Denis Ten’s special connection to South Korea


Kazakhstan doesn’t have a rich history of figure skating. Denis Ten finished 11th at the 2010 Vancouver Olympics. A few years later, Ten landed on the podium at the 2013 World Championships with a silver medal – a first for the country.

In 2014, he became the first skater from Kazakhstan to win an Olympic medal. He won a surprise bronze behind gold and silver winners Yuzuru Hanyu and Patrick Chan, edging Spain’s Javier Fernandez by about two and a half points. He also won a Worlds bronze medal in 2015.

In more recent seasons, Ten has struggled due to injury. In the past two seasons alone, he has dealt with ankle, back and hip injuries. He began the Olympic season with a “critical” injury to three ligaments in his right ankle while skating in a show in South Korea. He spent a week in a wheelchair and used crutches afterward. He completed his rehab in Seoul and started the season at a small competition in France before starting on the Grand Prix circuit. He only managed to place ninth in Moscow, but improved to eighth at the Grand Prix in France. His biggest international competition so far this season was the Four Continents Championships, where placed 15th.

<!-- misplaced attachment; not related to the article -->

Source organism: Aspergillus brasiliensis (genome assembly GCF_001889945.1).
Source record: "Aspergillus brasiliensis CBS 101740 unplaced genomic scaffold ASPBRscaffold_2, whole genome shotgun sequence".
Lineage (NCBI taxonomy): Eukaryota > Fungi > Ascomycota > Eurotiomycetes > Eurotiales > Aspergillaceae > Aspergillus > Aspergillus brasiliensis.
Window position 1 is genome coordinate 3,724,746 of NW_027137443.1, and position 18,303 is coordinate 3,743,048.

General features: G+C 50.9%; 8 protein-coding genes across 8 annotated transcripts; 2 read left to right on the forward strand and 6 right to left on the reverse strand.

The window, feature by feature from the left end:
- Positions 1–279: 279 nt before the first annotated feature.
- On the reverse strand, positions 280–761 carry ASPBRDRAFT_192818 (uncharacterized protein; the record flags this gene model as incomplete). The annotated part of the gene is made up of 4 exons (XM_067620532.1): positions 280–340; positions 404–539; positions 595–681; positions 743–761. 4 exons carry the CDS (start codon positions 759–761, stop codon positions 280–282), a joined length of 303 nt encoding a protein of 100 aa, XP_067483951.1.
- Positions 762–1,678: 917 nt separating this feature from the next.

Competing in PyeongChang at the Olympics is personal for Ten, however. He is a descendent of Min Keung Ho, a famous general who fought for Korean independence. There is a statue and memorial of Ten’s great-grandfather just 35 miles from PyeongChang in Wonju.

“When I was young, I was very hot-tempered and often fought with the children in the kindergarten and primary school,” Ten said to Ice Network in 2012, and mentioned he got in a fight his first day on the ice with another boy his age.  “At that moment, I did not know that I am a descendant of the great general, so I sincerely believe that his spirit is in me and I genetically inherited his warlike qualities. But in reality, of course, those children “skirmishes” were only for fun, but it influenced the decision of my mother to put me in the creative activities and sports sections. She wanted me to reveal the creative potential and took me to the schools of dance, arts, painting, music and figure skating.”

Ten won his first international medal in South Korea, but not in sports. He took home a silver medal from the 2002 Choir Olympics held in Busan.

Originally, Ten planned to retire from competitive figure skating after the 2014 Olympics. But his ancestral connection to South Korea motivated him to see it through.

“I stayed for one year and I set my goals to compete in Korea because Korea is not a foreign place for me,” he said in another, more recent interview. “It’s a country that has a specific spiritual bond, a very touching connection with my heart and my family history. I really look forward to competing there. I know that a lot of my friends and a part of my family is going to be there. It’s basically my second hometown. I really want to go there and do my best.”

The men’s short program is Thursday, February 15 in Primetime on NBC and and the free skate is Friday, February 16 in Primetime on NBC and

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